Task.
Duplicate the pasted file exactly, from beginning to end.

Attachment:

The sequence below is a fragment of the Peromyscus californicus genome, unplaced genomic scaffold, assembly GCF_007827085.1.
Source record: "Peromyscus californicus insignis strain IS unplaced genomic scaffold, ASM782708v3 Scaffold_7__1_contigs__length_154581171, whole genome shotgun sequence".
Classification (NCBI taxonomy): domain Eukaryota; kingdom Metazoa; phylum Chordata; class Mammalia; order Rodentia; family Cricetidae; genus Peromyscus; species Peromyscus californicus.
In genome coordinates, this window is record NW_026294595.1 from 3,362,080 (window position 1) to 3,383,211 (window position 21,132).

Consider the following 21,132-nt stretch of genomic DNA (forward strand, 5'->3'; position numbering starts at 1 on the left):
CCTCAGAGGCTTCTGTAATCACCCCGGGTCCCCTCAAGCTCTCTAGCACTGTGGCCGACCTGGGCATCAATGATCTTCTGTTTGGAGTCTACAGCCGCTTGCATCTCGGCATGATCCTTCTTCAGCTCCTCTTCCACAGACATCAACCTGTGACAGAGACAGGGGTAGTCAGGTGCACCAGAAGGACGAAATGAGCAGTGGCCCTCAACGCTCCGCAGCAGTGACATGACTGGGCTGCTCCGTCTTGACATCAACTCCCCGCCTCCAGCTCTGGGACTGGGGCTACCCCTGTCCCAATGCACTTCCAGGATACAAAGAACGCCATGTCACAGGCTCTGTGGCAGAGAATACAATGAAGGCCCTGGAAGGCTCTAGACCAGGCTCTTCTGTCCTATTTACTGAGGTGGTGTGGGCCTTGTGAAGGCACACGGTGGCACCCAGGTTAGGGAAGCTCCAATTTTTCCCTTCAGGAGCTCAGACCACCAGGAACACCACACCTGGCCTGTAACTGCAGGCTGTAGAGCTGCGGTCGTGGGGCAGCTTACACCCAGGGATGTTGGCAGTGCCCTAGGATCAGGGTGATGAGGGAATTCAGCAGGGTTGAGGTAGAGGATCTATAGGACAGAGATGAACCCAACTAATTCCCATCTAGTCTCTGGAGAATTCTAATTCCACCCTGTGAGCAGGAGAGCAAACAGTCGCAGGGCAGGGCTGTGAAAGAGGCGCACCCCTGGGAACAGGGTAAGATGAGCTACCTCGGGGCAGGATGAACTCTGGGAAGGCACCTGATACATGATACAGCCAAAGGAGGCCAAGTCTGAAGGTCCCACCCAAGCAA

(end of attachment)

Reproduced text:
The sequence below is a fragment of the Peromyscus californicus genome, unplaced genomic scaffold, assembly GCF_007827085.1.
Source record: "Peromyscus californicus insignis strain IS unplaced genomic scaffold, ASM782708v3 Scaffold_7__1_contigs__length_154581171, whole genome shotgun sequence".
Classification (NCBI taxonomy): domain Eukaryota; kingdom Metazoa; phylum Chordata; class Mammalia; order Rodentia; family Cricetidae; genus Peromyscus; species Peromyscus californicus.
In genome coordinates, this window is record NW_026294595.1 from 3,362,080 (window position 1) to 3,383,211 (window position 21,132).

Consider the following 21,132-nt stretch of genomic DNA (forward strand, 5'->3'; position numbering starts at 1 on the left):
CCTCAGAGGCTTCTGTAATCACCCCGGGTCCCCTCAAGCTCTCTAGCACTGTGGCCGACCTGGGCATCAATGATCTTCTGTTTGGAGTCTACAGCCGCTTGCATCTCGGCATGATCCTTCTTCAGCTCCTCTTCCACAGACATCAACCTGTGACAGAGACAGGGGTAGTCAGGTGCACCAGAAGGACGAAATGAGCAGTGGCCCTCAACGCTCCGCAGCAGTGACATGACTGGGCTGCTCCGTCTTGACATCAACTCCCCGCCTCCAGCTCTGGGACTGGGGCTACCCCTGTCCCAATGCACTTCCAGGATACAAAGAACGCCATGTCACAGGCTCTGTGGCAGAGAATACAATGAAGGCCCTGGAAGGCTCTAGACCAGGCTCTTCTGTCCTATTTACTGAGGTGGTGTGGGCCTTGTGAAGGCACACGGTGGCACCCAGGTTAGGGAAGCTCCAATTTTTCCCTTCAGGAGCTCAGACCACCAGGAACACCACACCTGGCCTGTAACTGCAGGCTGTAGAGCTGCGGTCGTGGGGCAGCTTACACCCAGGGATGTTGGCAGTGCCCTAGGATCAGGGTGATGAGGGAATTCAGCAGGGTTGAGGTAGAGGATCTATAGGACAGAGATGAACCCAACTAATTCCCATCTAGTCTCTGGAGAATTCTAATTCCACCCTGTGAGCAGGAGAGCAAACAGTCGCAGGGCAGGGCTGTGAAAGAGGCGCACCCCTGGGAACAGGGTAAGATGAGCTACCTCGGGGCAGGATGAACTCTGGGAAGGCACCTGATACATGATACAGCCAAAGGAGGCCAAGTCTGAAGGTCCCACCCAAGCAA